Wnts compose a family of signaling proteins that play an essential role in kidney development, but their expression in adult kidney is thought to be silenced. Here, we analyzed the expression and regulation of Wnts and their receptors and antagonists in normal and fibrotic kidneys after obstructive injury. In the normal mouse kidney, the vast majority of 19 different Wnts and 10 frizzled receptor genes was expressed at various levels. After unilateral ureteral obstruction, all members of the Wnt family except Wnt5b, Wnt8b, and Wnt9b were upregulated in the fibrotic kidney with distinct dynamics. In addition, the expression of most Fzd receptors and Wnt antagonists was also induced. Obstructive injury led to a dramatic accumulation of beta-catenin in the cytoplasm and nuclei of renal tubular epithelial cells, indicating activation of the canonical pathway of Wnt signaling. Numerous Wnt/beta-catenin target genes (c-Myc, Twist, lymphoid enhancer-binding factor 1, and fibronectin) were induced, and their expression was closely correlated with renal beta-catenin abundance. Delivery of the Wnt antagonist Dickkopf-1 gene significantly reduced renal beta-catenin accumulation and inhibited the expression of Wnt/beta-catenin target genes. Furthermore, gene therapy with Dickkopf-1 inhibited myofibroblast activation; suppressed expression of fibroblast-specific protein 1, type I collagen, and fibronectin; and reduced total collagen content in the model of obstructive nephropathy. In summary, these results establish a role for Wnt/beta-catenin signaling in the pathogenesis of renal fibrosis and identify this pathway as a potential therapeutic target.
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              Cellular and molecular mechanisms in kidney fibrosis.

              Fibrosis is a characteristic feature of all forms of chronic kidney disease. Deposition of pathological matrix in the interstitial space and within the walls of glomerular capillaries as well as the cellular processes resulting in this deposition are increasingly recognized as important factors amplifying kidney injury and accelerating nephron demise. Recent insights into the cellular and molecular mechanisms of fibrogenesis herald the promise of new therapies to slow kidney disease progression. This review focuses on new findings that enhance understanding of cellular and molecular mechanisms of fibrosis, the characteristics of myofibroblasts, their progenitors, and molecular pathways regulating both fibrogenesis and its resolution.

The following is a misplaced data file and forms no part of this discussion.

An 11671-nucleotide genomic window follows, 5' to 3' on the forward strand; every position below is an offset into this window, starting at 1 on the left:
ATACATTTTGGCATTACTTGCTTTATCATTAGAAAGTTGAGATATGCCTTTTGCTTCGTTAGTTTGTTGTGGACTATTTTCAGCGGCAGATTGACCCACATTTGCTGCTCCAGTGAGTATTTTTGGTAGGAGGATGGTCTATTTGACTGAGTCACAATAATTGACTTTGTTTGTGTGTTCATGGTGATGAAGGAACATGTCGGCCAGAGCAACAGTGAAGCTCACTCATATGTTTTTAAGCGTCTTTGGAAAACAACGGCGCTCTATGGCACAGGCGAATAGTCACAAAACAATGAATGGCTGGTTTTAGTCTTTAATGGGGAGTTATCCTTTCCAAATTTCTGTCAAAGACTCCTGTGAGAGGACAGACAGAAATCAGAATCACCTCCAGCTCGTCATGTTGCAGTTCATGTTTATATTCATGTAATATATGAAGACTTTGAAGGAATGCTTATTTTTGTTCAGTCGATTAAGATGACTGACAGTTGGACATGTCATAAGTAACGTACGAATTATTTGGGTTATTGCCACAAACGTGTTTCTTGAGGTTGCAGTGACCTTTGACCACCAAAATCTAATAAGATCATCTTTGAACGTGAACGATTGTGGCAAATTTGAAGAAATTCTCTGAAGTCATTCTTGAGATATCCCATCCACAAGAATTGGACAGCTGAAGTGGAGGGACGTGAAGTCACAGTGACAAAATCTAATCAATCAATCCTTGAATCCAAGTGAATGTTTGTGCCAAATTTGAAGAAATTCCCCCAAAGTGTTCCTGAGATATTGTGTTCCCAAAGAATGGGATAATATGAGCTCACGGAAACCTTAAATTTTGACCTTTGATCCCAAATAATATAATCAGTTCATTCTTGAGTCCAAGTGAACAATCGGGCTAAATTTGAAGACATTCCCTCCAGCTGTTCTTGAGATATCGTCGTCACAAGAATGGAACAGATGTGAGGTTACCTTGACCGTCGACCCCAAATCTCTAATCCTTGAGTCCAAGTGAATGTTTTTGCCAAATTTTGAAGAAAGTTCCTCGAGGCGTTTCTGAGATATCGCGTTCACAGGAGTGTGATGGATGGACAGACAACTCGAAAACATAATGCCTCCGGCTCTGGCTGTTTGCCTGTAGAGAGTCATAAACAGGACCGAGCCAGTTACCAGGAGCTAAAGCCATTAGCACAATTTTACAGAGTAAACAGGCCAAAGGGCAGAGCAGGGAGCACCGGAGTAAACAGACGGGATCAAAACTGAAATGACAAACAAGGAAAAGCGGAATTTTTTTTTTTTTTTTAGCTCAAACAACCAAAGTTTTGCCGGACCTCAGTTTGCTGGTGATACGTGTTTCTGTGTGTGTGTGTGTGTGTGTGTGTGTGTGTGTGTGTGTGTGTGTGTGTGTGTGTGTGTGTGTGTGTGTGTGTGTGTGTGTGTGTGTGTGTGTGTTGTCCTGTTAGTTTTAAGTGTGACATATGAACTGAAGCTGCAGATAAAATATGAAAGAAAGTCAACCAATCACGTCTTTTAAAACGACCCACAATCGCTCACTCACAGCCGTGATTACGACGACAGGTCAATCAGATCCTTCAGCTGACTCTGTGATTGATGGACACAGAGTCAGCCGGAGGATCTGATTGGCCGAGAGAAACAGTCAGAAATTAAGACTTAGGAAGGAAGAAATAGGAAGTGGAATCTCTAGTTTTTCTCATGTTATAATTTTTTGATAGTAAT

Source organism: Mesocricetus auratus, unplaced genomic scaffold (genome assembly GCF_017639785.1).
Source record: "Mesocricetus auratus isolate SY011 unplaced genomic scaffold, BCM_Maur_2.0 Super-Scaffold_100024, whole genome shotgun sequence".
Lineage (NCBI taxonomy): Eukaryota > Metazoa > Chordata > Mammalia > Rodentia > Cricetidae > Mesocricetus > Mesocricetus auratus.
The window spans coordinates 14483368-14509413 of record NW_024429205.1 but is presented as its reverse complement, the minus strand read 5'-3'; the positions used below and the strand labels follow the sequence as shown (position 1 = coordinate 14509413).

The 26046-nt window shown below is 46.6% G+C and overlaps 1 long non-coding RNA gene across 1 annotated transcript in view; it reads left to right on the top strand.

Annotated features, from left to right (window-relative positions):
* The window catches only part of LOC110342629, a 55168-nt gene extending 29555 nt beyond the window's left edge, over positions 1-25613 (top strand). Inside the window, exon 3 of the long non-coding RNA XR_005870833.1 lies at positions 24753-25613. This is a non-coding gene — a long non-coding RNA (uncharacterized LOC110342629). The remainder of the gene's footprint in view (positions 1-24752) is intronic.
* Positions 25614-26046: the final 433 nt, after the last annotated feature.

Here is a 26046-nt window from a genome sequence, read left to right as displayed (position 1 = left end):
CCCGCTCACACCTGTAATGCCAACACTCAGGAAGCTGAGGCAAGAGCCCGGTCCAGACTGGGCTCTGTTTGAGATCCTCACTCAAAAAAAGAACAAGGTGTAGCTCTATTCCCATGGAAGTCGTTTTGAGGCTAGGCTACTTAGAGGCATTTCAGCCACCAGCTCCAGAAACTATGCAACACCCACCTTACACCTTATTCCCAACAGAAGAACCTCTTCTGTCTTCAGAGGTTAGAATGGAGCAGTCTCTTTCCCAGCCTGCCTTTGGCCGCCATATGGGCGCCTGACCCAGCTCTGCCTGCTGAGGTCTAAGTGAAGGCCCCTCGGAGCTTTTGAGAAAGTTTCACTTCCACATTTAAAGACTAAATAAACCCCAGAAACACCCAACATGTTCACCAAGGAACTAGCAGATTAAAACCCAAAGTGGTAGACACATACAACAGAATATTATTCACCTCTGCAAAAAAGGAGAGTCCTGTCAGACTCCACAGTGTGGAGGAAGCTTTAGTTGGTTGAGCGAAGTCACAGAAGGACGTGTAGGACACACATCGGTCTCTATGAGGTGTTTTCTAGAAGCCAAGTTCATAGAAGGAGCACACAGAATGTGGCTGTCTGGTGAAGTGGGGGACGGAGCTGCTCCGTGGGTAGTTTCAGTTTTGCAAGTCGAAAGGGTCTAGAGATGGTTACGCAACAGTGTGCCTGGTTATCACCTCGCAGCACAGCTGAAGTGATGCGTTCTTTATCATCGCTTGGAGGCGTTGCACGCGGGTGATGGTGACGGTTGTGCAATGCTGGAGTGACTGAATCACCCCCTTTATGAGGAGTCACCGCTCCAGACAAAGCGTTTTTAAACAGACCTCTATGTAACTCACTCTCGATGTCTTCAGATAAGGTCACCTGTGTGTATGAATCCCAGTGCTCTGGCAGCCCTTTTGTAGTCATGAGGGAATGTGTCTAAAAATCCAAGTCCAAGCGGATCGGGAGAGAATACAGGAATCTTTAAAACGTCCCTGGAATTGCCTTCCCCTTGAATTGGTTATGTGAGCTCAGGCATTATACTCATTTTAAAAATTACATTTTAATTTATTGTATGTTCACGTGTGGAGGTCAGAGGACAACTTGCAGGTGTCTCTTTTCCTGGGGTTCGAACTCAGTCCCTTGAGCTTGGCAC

Author and article information

                Drug Des Devel Ther
                Drug Des Devel Ther
                Drug Design, Development and Therapy
                Dove Medical Press
                03 June 2015
                : 9
                : 2867-2881
                [1 ]Department of Pharmacy, Nanfang Hospital, Southern Medical University, Qingdao, People’s Republic of China
                [2 ]School of Pharmaceutical Sciences, Sun Yat-sen University, Guangzhou, Qingdao, People’s Republic of China
                [3 ]Department of Pharmacy, The Affiliated Hospital of Qingdao University Medical School, Qingdao, People’s Republic of China
                Author notes
                Correspondences: Lianbing Hou; Xixiao Yang, Department of Pharmacy, Nanfang Hospital, Southern Medical University, No 1838, Guangzhou Boulevard (North), Guangzhou 510515, People’s Republic of China, Tel +86 20 6164 2175; +86 20 6278 7215, Fax +86 20 8770 1797, Email hlianbing@ 123456163.com ; yxixiao@ 123456hotmail.com
                © 2015 Mo et al. This work is published by Dove Medical Press Limited, and licensed under Creative Commons Attribution – Non Commercial (unported, v3.0) License

                The full terms of the License are available at http://creativecommons.org/licenses/by-nc/3.0/. Non-commercial uses of the work are permitted without any further permission from Dove Medical Press Limited, provided the work is properly attributed.